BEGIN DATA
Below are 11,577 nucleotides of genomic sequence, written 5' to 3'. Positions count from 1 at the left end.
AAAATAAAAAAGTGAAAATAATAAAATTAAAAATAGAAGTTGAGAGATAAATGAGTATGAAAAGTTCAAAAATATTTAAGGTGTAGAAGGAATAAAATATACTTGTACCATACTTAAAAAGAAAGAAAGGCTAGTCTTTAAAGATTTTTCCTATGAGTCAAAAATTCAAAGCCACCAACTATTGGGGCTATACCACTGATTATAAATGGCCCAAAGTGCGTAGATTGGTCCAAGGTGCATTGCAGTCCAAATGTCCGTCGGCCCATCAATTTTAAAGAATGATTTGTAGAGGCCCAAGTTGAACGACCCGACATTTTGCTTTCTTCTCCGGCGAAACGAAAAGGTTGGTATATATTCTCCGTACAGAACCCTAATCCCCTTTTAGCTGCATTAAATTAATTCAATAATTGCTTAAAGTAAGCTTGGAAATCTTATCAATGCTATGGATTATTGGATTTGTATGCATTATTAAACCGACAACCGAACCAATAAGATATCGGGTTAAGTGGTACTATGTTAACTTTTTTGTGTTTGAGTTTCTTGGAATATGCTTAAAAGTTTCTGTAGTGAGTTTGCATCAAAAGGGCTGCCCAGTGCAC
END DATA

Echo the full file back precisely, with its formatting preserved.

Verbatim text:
Below are 11,577 nucleotides of genomic sequence, written 5' to 3'. Positions count from 1 at the left end.
AAAATAAAAAAGTGAAAATAATAAAATTAAAAATAGAAGTTGAGAGATAAATGAGTATGAAAAGTTCAAAAATATTTAAGGTGTAGAAGGAATAAAATATACTTGTACCATACTTAAAAAGAAAGAAAGGCTAGTCTTTAAAGATTTTTCCTATGAGTCAAAAATTCAAAGCCACCAACTATTGGGGCTATACCACTGATTATAAATGGCCCAAAGTGCGTAGATTGGTCCAAGGTGCATTGCAGTCCAAATGTCCGTCGGCCCATCAATTTTAAAGAATGATTTGTAGAGGCCCAAGTTGAACGACCCGACATTTTGCTTTCTTCTCCGGCGAAACGAAAAGGTTGGTATATATTCTCCGTACAGAACCCTAATCCCCTTTTAGCTGCATTAAATTAATTCAATAATTGCTTAAAGTAAGCTTGGAAATCTTATCAATGCTATGGATTATTGGATTTGTATGCATTATTAAACCGACAACCGAACCAATAAGATATCGGGTTAAGTGGTACTATGTTAACTTTTTTGTGTTTGAGTTTCTTGGAATATGCTTAAAAGTTTCTGTAGTGAGTTTGCATCAAAAGGGCTGCCCAGTGCAC